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Ferrellgas Partners LP Message Board

  • chelsea10011 chelsea10011 Mar 8, 2012 12:30 PM Flag

    Fracking and Propane prices

    Does increased supplies of gas due to fracking have any impact on propane supply/demand and prices?

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    • Probably. Propane is a component of nat gas liquification process. Margins will increase as NG prices fall. More profit.

      • 1 Reply to swampoppawpaw
      • "Propane is a component of nat gas liquification process. Margins will increase as NG prices fall. More profit."

        Every part of this statement is false:


        "Propane is a component of nat gas liquification process"

        No, propane is a by-product of natural gas processing.


        "Margins will increase as NG prices fall. More profit."

        Yes more profit for energy companies that produce natural gas and get to sell expensive propane to companies like FGP. It's actually a problem for FGP as their margins get squeezed by having to pay high propane costs, and have a harder time passing on price increases to their beleagured customers. FGP's gross margin last year was 28.5%. In 2002 it was 48%. Operating margin in 2011 was 4.51% - down from 8% in 2010.

        Bags like to throw out inane unsubstantiated nonsense like "more profit" to make themselves feel better.

        Do your own work and use your own head.

        Do yourself a favour - get out your grade 2 math textbook, go to the "addition and subtraction" chapter, and armed with that knowledge calculate how much cash flow FGP generates MINUS how much it pays out in dividends, over any period you like.

        Ask the Greeks what happens with the debt market says ENOUGH!

    • "Does increased supplies of gas due to fracking have any impact on propane supply/demand and prices? "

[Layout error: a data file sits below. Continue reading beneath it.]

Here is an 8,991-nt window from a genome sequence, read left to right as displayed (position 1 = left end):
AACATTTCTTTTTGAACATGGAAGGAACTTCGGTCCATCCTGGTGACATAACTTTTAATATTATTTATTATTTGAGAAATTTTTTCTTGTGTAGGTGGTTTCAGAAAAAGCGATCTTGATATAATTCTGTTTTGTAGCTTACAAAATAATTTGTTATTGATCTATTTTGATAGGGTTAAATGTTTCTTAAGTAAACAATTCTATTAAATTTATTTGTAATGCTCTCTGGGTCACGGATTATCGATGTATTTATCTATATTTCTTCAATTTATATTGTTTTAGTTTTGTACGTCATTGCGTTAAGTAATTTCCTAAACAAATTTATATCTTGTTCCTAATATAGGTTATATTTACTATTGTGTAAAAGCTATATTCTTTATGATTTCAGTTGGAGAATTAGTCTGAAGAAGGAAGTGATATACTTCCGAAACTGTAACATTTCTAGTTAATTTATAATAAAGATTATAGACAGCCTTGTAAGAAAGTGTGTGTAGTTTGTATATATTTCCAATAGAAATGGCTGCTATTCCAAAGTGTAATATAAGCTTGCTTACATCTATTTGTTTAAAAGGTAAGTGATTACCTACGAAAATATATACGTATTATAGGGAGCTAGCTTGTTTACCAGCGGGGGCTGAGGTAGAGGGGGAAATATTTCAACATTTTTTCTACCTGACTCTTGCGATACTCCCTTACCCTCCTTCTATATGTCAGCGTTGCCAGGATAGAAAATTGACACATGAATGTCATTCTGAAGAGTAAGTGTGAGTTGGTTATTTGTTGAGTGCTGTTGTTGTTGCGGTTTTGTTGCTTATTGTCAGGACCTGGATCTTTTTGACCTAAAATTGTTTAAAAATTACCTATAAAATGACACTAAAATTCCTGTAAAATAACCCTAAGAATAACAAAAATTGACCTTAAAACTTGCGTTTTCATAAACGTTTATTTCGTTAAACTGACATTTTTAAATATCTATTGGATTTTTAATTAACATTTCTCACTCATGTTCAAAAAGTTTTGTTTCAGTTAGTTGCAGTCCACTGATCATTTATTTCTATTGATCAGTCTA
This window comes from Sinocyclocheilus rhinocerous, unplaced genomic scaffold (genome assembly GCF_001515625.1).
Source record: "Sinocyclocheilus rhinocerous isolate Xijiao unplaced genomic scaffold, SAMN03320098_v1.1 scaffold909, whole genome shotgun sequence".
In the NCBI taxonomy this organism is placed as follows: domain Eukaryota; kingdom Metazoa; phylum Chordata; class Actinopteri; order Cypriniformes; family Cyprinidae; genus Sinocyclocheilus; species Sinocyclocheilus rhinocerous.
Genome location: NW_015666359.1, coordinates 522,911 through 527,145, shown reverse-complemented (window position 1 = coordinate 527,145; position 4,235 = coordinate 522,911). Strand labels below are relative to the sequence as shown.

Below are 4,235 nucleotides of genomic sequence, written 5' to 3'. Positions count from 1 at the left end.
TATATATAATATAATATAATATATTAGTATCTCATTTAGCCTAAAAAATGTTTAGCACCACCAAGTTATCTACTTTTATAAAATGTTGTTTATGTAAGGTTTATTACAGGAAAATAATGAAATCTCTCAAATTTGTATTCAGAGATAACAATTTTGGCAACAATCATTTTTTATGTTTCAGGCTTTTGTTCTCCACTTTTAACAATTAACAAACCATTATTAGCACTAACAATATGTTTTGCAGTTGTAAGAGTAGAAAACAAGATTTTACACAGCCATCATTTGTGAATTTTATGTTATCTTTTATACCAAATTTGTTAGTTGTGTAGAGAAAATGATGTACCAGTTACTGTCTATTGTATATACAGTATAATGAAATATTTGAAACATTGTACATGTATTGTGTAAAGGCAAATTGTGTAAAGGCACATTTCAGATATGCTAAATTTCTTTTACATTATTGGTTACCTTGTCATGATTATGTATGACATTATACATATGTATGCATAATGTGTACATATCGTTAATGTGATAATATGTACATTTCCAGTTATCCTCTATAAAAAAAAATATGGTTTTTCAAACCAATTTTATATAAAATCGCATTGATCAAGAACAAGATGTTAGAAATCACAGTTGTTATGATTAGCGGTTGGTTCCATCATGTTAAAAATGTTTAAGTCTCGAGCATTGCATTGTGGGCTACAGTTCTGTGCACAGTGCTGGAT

Yes, but in a very bad way.

      Propane is a natural gas liquid, which means it more closely tracks the oil/heating oil price (very high) instead of the dry natural gas price (low). If you don't believe me, believe the EIA:

      http://www.eia.gov/petroleum/heatingoilpropane/

      So what the very low dry gas price means is that it is WAY cheaper than it was before (and will stay that way) to heat with natural gas vs. propane or heating oil.

      Playing that out it means there is a HUGE incentive to get off propane wherever possible. There will always be some rural subset of propane customers (although even solar is becoming more cost effective).

      What this means for FGP is that their input costs are still very high (propane), there volumes will be way down (4th warmest winter on record), and customers will be fleeing as fast as they can towards natural gas whereever possible.

      Propane has come off a bit because of the warm winter but here is some math for you:

      1 Gallon of Propane gives 91,330 BTUs per the Dept of Energy. Current price per gallon of propane is about $1.30. So 1,000 BTUs in propane costs 1.4 cents.

      Now let's look at Natural Gas:

      1 MCF of natural gas gives 1,000,000 BTUs. 1MCF of natural gas now costs $2.24. So each 1000 BTUs of nat gas costs 0.22 cents.

      1.4/0.22 = 6.36x

      That's right, on a thermal equivalent basis propane is 6X more expensive than nat gas.

      That differential is in large part due to horizontal drilling and fracking that you speak of.

      Don't listen to bagholder nonsnese - do your own work and use common sense.

 
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